John Martin Holland
The 9th Kentucky Volunteer Infantry Regiment was an infantry regiment that served in the Union Army during the American Civil War.
November 20, 1861 to December 15, 1864
Battle of Shiloh
Seige of Corinth
Battle of Perryville
Battle of Stones River
Battle of Chickamauga
Battle of Missionary Ridge
Battle of Kennesaw Mountain
Battle of Peachtree Creek
Seige of Atlanta
Battle of Jonesboro
Battle of Lovejoy's Station
The regiment lost a total of 357 men during service; 8 officers and 96 enlisted men killed or mortally wounded, 3 officers and 250 enlisted men died of disease.
There was much bitterness among the people of Tennessee as the Civil War came, and the Confederacy first began to call for volunteers and then to conscript, or draft, their young men. Many Macon Countians took their young sons just acrosss the Kentucky line to enlist in the Union Army because they were disturbed over leaving the Union.
Wiley and Scott Holland enlisted in the Union Army. Wiley became a first lieutenant in the Kentucky 5th Cavalry, and his younger brother, John, joined the infantry and later rode with bushwhackers. The Hollands, having survived Shiloh, were to prepare for two more major conflicts. On September 19 and 20, 1863, Union and Confederate forces clashed near Chickamauga Creek, in what proved to be another of the bloodiest battles of the Civil War. The victorious Confederates drove their adversaries back into Chatanooga and seized the city. In November of 1863, Union forces reclaimed Lookout Mountain from the Confederates in what became known as the Battle Above the Clouds. The battle of Chatanooga ensued. This important Federal victory opened the door to the deep south and set the stage for General William Tecumseh Sherman's march from Atlanta, Georgia, to the sea. The North lost 5,915 men; the South lost 667. Again, both Hollands survived. The brothers were fighting under the command of General Sherman who marched an army across Georgia to the sea then after Savannah fell, he moved north through the Carolinas. The general commanded a brigade at the first Battle of Bull Run, and was in command and fought with Grant at Shiloh. His army took part in the capture of Vicksburg in 1863. He later helped relieve the Union Army at Chattanooga. It was March 3, 1865, in the Carolinas at a place known as Monroe's Crossroads where Lt. Wiley Holland was wounded, ending his army career. He was part of a cavalry division led by General Kilpatrick, which was a unit of Sherman's Army. An affidavit from the war department archives describes how he was wounded while leading a charge againse the Confederate cavalry, led by General Wade Hampton. Lt. Holland, with the Kentucky 5th Cavalry, had marched until nine o'clock the previous night. The unit stopped and set up camp at Monroe's Crossroads. The Southern cavalry, not wanting to fight a defensive battle and in an attempt to protect the city of Raleigh, North Carolina, decided the best defense was a good offense. They came out to meet the northern invaders of their homeland. Lt. Holland, having gotten his unit mounted, although clad in their underclothes, was leading a cavalry charge to drive the Rebels from their camp when he was knocked from his horse. He had taken a rifle ball in his left knee.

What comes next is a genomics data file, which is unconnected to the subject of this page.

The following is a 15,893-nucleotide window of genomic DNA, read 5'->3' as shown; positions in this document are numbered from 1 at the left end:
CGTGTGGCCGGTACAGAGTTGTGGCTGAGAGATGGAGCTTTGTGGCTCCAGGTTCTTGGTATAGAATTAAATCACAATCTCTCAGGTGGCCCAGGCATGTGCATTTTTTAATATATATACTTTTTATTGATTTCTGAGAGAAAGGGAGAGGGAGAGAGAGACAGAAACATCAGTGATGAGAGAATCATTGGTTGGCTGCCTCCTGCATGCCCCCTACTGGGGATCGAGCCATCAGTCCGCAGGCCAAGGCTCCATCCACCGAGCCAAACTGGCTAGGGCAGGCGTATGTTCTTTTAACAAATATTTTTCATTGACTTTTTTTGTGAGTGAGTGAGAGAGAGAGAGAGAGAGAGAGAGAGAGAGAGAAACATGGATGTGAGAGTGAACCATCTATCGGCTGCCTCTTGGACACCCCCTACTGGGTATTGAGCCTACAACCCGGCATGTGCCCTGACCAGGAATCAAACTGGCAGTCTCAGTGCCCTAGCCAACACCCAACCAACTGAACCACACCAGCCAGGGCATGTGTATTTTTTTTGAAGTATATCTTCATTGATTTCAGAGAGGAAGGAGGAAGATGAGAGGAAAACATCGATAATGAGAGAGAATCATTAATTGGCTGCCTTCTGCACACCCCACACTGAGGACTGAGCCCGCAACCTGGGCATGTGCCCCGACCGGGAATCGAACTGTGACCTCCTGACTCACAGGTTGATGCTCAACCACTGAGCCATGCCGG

All Holland brothers survived the war and returned home to their young families in Macon County, Tennessee. They found a great division among their former friends and neighbors as to their different views, actions and parts played in the war. Families split, and neighbors quarreled and sometimes fought.
Harold G. Blankenship, a Macon County historian and distant cousin to the Hollands, writes: "After the War, neighbors split politically and even some religiously, over their feelings about the war--Confederate sympathizers, following the Democratic party, while most Union people became Republicans. Macon County, even today, is split politically anong those lines. The Hollands became Republicans. John Holland's son, Jim, later served Ripley County, Missouri for 28 years as a Republican county judge."
The Holland family, longing for a more peaceable place to live and raise their families where they could forget the slaughter and ravages of war, moved to Ripley County, Missouri. Minerva and William, their sons, Wiley, John, and a younger brother, Scott, and their daughter, Minerva, who was married to Beverly Donaho, settled 15 miles southwest of Doniphan in the community of Tucker. The journey to Missouri was recalled to family members by Mark and Clark Holland, twin sons of Lt. Holland, many years later. They were boarding a train for Missouri on April 14, 1865, at Red Boiling Springs, Tennessee, when word came down the line that President Abraham Lincoln had been assassinated.
The legacy of bitterness left by the war in Ripley County was no different from that left behind them in Macon County. Horror stories emerged from such acts of violence as the slaughtering of women and children by Union troops at the Christmas Day Massacre at Pulliam Spring, a spring from which the Holland family was to get their drinking water for the next 60 years. This incident, and that of the burning of the town of Doniphan, were two of the worst examples of death and destruction thrust upon the civilian population of Ripley County by the military. The post-war era in Ripley County was a very painful period of adjustment for those woefully wronged during the war.
John Martin Holland returned from the Civil War a crippled man suffering from chronic rheumatic joint disease and blindness. He went in as a corporal and was promoted to sargent.
John Martin Holland * (1835 - 1926)
is our 2nd great grandfather
son of John Martin Holland *
daughter of Martin Crenshaw Holland *
daughter of Ollie Florence Holland *